A pedometer is a device, usually portable and electronic or electromechanical, that counts each step a person takes by detecting the motion of the person's hands or hips. Because the distance of each person's step varies, an informal calibration, performed by the user, is required if presentation of the distance covered in a unit of length (such as in kilometers or miles) is desired, though there are now pedometers that use electronics and software to automatically determine how a person's step varies. Distance traveled (by walking or any other means) can be measured directly by a GPS receiver.
Used originally by sports and physical fitness enthusiasts, pedometers are now becoming popular as an everyday exercise counter and motivator. Often worn on the belt and kept on all day, it can record how many steps the wearer has walked that day, and thus the kilometers or miles (distance = number of steps × step length). Some pedometers will also erroneously record movements other than walking, such as bending to tie one's shoes, or road bumps incurred while riding a vehicle, though the most advanced devices record fewer of these 'false steps'. Step counters can give encouragement to compete with oneself in getting fit and losing weight. A total of 10,000 steps per day, equivalent to 8 kilometres (5.0 mi), is recommended by some to be the benchmark for an active lifestyle, although this point is debated among experts. Thirty minutes of moderate walking are equivalent to 3,000-4,000 steps as determined by a pedometer. Step counters are being integrated into an increasing number of portable consumer electronic devices such as music players, smartphones, mobile phones and watches (called activity trackers)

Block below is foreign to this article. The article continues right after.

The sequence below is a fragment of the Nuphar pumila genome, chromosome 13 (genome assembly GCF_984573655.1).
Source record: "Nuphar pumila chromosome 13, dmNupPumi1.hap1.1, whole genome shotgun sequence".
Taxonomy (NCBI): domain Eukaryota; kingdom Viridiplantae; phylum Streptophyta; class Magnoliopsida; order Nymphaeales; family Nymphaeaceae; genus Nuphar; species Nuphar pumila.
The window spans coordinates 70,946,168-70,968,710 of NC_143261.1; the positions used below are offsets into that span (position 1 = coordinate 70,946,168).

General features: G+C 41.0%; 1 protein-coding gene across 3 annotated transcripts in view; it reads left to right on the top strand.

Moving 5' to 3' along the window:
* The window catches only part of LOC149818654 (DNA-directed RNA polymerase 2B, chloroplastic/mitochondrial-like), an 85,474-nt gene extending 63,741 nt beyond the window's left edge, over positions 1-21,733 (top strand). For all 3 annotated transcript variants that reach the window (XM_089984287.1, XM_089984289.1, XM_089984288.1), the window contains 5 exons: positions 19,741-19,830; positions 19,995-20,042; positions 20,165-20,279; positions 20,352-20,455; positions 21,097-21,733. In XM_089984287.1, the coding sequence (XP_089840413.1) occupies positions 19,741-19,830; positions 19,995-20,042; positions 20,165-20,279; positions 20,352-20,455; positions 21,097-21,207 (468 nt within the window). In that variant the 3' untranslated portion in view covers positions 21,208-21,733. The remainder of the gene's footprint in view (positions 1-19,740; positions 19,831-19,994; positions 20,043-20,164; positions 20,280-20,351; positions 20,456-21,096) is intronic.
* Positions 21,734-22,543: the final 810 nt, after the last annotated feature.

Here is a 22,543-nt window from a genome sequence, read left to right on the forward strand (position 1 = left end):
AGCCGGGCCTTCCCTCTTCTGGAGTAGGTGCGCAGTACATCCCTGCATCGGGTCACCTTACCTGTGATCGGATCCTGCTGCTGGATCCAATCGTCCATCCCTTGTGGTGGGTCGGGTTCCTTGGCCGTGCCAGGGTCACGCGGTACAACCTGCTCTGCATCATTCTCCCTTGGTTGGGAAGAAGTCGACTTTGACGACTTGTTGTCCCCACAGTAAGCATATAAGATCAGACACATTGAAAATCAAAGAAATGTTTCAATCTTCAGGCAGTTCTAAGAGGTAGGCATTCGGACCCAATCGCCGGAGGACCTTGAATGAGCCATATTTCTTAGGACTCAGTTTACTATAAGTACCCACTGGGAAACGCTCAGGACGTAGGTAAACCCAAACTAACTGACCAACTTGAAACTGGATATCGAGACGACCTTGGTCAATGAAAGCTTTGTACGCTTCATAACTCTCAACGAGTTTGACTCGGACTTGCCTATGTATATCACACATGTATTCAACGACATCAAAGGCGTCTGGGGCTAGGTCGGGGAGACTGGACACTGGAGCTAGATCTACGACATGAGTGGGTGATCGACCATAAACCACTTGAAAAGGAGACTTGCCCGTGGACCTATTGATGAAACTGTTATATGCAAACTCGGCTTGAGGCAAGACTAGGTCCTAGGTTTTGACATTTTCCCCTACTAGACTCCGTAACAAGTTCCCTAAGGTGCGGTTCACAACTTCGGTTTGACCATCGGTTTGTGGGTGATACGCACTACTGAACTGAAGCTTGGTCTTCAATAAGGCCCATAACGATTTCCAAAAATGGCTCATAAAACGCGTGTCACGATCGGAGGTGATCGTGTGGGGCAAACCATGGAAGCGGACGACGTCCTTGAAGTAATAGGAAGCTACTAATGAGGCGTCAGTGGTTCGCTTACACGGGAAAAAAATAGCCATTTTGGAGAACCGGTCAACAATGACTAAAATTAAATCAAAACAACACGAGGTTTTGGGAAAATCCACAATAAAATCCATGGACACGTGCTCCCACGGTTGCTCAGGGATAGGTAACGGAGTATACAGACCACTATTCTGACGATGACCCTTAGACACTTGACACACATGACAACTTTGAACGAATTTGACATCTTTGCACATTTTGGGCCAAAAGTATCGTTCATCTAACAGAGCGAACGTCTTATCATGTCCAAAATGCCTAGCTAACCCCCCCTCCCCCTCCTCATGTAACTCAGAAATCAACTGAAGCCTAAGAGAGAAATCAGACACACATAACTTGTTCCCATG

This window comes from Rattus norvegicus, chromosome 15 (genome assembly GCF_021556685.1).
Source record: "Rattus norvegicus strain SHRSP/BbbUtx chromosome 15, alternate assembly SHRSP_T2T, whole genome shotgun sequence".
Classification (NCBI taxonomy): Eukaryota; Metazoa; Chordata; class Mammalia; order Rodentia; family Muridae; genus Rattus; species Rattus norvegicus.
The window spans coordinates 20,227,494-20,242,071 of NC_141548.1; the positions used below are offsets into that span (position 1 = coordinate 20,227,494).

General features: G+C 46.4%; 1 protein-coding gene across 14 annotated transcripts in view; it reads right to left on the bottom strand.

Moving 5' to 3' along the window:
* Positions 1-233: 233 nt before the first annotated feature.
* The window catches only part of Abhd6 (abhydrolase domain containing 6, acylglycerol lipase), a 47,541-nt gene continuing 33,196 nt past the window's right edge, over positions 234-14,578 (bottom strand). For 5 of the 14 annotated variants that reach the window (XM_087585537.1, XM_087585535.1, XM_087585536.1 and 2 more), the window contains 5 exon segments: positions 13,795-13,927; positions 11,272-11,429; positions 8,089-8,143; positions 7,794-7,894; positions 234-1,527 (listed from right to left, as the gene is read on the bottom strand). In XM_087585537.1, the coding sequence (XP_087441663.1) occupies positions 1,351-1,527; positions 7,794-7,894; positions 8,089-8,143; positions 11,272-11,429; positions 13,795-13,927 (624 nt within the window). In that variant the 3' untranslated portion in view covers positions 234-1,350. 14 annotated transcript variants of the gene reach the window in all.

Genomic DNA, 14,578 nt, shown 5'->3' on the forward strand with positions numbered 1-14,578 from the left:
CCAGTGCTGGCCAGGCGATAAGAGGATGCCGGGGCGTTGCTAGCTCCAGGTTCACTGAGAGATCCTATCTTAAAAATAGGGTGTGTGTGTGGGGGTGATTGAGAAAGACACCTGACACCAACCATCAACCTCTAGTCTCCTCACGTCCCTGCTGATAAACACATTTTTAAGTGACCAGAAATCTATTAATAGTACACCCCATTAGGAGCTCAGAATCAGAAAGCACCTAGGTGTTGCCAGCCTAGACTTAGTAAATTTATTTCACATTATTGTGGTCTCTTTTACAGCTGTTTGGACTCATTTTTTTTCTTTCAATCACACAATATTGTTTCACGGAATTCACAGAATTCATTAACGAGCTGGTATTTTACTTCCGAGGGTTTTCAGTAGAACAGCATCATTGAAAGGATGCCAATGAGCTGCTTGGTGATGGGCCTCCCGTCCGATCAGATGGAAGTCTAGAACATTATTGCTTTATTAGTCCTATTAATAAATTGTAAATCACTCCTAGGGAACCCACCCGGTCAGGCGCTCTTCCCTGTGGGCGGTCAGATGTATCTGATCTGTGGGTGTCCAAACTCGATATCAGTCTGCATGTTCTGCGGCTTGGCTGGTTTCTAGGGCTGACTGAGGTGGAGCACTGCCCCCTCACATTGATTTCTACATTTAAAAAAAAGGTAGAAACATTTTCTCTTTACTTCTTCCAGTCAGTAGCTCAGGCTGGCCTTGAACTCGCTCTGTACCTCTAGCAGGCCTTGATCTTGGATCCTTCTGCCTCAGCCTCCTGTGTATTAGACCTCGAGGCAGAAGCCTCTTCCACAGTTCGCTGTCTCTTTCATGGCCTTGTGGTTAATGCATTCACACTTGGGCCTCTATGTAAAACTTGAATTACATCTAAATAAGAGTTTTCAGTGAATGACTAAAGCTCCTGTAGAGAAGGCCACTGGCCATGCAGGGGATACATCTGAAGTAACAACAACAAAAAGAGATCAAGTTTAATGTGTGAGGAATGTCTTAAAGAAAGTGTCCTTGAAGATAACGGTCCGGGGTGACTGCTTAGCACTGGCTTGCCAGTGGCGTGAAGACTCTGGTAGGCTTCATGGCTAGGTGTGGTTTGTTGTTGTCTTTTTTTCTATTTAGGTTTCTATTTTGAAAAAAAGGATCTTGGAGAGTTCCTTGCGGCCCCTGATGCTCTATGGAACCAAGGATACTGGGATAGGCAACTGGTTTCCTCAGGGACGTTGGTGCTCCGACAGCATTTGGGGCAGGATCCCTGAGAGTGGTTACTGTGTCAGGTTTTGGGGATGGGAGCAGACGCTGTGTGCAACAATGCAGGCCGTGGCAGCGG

Pedometers can be a motivation tool for people wanting to increase their physical activity. Various websites exist to allow people to track their progress; however, many will also find entering their daily step count and a heart-beat count onto a calendar to be motivational as well. Pedometers have been shown in clinical studies to increase physical activity, and reduce blood pressure levels and Body Mass Index. A study published in the Journal of The American Medical Association Nov. 2007 concluded, “The results suggest that the use of a pedometer is associated with significant increases in physical activity and significant decreases in body mass index and blood pressure.”
A daily target of 10,000 steps was first proposed. The target has been recommended by the US Surgeon General and by the UK Department of Health. The main criticisms of setting a universal target are that it is not achievable for older persons with mobility problems or people with chronic diseases, but on the other hand, the target is probably too low for children.
One criticism of the pedometer is that it does not record intensity, but this can be done by making step goals time limited (for example, 1000 steps in 10 minutes counts as moderate exercise).
Leonardo da Vinci envisioned a mechanical pedometer as a device with military applications. In 1780 Abraham-Louis Perrelet of Switzerland created the first pedometer, measuring the steps and distance while walking; it was based on a 1770 mechanism of his to power a self-winding watch. A mechanical pedometer obtained from France was introduced in the US by Thomas Jefferson. It is not known if he modified the design; although this pedometer is widely attributed to Jefferson, proof is difficult to obtain as he did not apply for patents on any of his inventions.
In 1963, in the lead up to the 1964 Tokyo Olympics, Dr Iwao Ohya, head of one of Tokyo's biggest clinics, told Tokyo engineer Juri Kato of clockmaker Yamasa Tokei Keiki (Tokei means clocks and Keiki meters) how concerned Ohya was at the low levels of physical activity in 1960s Japan; the solution, said Ohya, was for everyone to walk 10,000 steps a day. 1n 1965, after two years of tinkering, Juri Kato produced the Manpo-kei — the ten-thousand step-meter.
In 1965 a pedometer called a manpo-kei (meaning "10,000 steps meter" Japanese: 万歩計) was marketed in Japan by Y. Hatano, who claimed that 10,000 steps a day was ideal.[failed verification – see discussion]
The effect in 1965 of the release by Yamasa of the Manpo-kei pedometer in Japan was significant. Soon after, the Japan 10,000-step Walking Association sprang up, which shortly had chapters in all 47 prefectures, organising regular walks that could be measured with the Yamasa device.